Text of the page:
Thursday, May 18, 2017

you may need 4wd to get to the trailhead from the south. you can take goldmine road from the north. there is a sign for the spur up to jones gap. either way this is an easy and awesome hike and worth the effort. the spur trail to the top of the pluton is almost all solid rock. the view from the whiterock cliffs is amazing. my GPS said it was 4.5 miles round trip.

Sunday, April 02, 2017

Do not follow AllTrails directions for parking-it is a one lane secluded road that takes you to the trailhead but didn't see a place to park other than possibly somebody's house. We drove back down and parked at main parking at the Osage overlook. We hiked up to scaly mountain (2miles) then went another 2 miles for a total of 8 round trip. Definitely recommend hiking shoes as there is a creekbed to walk through and my tennis shoes got soaked (hubbies hiking boots did great) This is moderate hike with a few tricky places. Nice view from scaly mountain summit but didn't see much after that (I think we almost made it to a campsite but turned around prior). Only saw two other people hiking so very secluded. It took us 4 hours to hike 8 miles even though we are in good shape.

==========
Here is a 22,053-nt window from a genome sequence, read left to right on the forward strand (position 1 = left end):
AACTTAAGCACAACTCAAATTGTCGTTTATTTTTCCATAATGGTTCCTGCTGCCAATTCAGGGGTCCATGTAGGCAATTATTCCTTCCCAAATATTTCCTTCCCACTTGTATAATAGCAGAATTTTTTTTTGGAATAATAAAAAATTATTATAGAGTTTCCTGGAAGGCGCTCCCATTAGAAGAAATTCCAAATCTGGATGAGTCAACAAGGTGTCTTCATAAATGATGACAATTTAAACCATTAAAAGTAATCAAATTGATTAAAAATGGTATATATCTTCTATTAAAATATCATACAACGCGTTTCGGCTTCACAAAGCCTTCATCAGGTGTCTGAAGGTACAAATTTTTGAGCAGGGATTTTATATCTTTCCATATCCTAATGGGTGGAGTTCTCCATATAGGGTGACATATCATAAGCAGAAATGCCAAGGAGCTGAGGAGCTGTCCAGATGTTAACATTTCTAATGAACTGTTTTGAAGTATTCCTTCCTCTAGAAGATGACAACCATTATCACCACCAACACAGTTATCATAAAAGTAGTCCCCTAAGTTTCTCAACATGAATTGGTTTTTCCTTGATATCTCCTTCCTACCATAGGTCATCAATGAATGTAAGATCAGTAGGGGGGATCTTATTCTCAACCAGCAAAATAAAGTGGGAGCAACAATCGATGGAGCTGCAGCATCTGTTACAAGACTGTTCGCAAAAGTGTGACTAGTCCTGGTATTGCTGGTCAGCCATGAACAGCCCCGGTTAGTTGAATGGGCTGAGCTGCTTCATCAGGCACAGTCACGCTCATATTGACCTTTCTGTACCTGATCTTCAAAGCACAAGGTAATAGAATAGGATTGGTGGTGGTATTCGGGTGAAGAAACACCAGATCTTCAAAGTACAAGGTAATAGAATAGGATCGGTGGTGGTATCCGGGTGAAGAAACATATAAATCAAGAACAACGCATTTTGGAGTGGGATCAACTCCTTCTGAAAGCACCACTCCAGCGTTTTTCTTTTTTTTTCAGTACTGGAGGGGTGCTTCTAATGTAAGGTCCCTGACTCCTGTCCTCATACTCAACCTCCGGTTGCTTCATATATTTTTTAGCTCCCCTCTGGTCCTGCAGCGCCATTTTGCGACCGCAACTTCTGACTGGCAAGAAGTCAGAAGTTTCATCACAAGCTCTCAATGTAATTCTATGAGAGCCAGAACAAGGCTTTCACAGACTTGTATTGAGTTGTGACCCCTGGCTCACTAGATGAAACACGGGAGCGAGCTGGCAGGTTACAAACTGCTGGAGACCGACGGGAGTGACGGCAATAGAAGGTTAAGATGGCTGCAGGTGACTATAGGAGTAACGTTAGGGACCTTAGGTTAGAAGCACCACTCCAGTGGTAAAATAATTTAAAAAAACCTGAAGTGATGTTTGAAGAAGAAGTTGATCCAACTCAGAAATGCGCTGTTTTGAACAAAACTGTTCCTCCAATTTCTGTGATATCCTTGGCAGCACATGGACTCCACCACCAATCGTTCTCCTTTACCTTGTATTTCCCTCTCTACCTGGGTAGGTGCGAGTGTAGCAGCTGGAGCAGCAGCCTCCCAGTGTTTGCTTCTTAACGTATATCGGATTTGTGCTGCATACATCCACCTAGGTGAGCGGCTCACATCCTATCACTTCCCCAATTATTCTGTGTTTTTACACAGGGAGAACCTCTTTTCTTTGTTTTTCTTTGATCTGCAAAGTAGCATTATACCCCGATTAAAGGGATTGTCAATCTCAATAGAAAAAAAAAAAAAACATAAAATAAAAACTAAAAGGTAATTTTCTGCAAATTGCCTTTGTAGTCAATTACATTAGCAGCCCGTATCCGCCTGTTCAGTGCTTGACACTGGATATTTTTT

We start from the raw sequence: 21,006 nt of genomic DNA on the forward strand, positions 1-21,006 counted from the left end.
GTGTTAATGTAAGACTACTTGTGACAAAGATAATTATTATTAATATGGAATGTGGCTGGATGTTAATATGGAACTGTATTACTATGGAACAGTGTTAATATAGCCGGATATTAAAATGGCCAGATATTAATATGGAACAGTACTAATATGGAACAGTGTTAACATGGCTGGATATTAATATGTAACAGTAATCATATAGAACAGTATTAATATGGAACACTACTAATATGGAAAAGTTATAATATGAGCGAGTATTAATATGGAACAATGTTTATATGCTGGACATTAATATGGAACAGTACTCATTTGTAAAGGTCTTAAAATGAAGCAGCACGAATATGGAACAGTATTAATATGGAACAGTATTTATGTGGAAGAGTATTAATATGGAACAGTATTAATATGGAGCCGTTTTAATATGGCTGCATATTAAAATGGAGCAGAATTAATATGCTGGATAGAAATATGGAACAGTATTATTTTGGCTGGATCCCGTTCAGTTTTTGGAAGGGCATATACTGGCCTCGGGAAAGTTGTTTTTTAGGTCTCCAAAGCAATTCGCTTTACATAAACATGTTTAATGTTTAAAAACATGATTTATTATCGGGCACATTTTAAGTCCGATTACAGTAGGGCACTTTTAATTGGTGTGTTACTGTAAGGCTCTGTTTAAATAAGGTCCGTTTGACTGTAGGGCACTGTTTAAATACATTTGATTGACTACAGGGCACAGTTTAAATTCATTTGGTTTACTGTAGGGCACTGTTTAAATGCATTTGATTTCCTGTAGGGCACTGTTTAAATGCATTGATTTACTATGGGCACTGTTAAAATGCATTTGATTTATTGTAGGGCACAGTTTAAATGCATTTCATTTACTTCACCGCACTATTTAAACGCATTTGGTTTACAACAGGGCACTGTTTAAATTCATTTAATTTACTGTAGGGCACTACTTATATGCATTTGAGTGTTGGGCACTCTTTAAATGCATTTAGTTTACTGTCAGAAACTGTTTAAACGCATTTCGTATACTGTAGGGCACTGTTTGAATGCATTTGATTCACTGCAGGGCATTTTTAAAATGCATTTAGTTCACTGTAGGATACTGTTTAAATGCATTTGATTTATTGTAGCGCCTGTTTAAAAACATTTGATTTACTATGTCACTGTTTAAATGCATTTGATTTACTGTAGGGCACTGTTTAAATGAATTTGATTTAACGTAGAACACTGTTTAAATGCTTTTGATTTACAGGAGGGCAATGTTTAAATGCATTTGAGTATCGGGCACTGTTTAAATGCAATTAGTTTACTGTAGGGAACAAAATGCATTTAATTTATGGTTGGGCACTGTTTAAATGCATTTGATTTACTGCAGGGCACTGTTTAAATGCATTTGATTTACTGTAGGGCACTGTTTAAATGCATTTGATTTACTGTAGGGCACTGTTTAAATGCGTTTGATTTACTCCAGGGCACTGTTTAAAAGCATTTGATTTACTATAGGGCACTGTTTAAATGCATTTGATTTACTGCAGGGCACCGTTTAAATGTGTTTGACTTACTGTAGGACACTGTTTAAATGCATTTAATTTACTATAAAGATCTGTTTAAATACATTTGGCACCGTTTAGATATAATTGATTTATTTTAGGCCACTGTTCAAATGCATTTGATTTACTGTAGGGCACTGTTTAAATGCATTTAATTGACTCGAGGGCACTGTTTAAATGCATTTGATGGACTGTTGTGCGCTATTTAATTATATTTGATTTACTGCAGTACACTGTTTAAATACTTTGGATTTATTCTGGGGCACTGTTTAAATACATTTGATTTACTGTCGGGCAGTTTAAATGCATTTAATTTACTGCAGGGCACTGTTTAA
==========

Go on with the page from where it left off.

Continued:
Tuesday, November 29, 2016

First solo hike for me. It wasn't too long or hard to follow. There is a first overlook that's incredible and then the one at the top has several that you can sit and enjoy for a good period of time.

Sunday, October 23, 2016

Nice secluded trail with great views. Do not follow the directions given by the app though. this website has the correct directions.

Sunday, January 03, 2016

The trail head labeled Bartram Trail, found out we were on Scaly Mountain Trail. But the Hike was great. Great views on top and the trail is the right amount of difficulty for it to still be fun. I would hike this trail again.

Sunday, January 30, 2011

My son and I enjoyed this trail, weather was great (just shy of a record high for January). The terrain is family friendly for the most part. Got some nice photos of the falls at about a third of the way in. Will be back!

Monday, September 20, 2010

This trail is amazing. I set out to find a trail in the mountains, that had majestic views and wasn't going to kick my butt too bad. THIS IS IT. my girlfriend and I took a 2 day camping trip to the Bartram Trail. Starting at Jones Gap (3500 ft elev) we hiked up Jones Knob (4622ft) Whiterock Mt (4480ft) abd Little Fishhawk (4642ft) where we finally camped on a bluff and it was some of the coolest, and yet also easiest hiking/camping to date. There were so many outlooks into the mountains and if one were to just go from the trail head to the third gap, it takes less than an hour, but i highly recommend hiking to the summits. This adds over 2 miles of extra hiking but it is so worth every step.

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Monday, May 29, 2017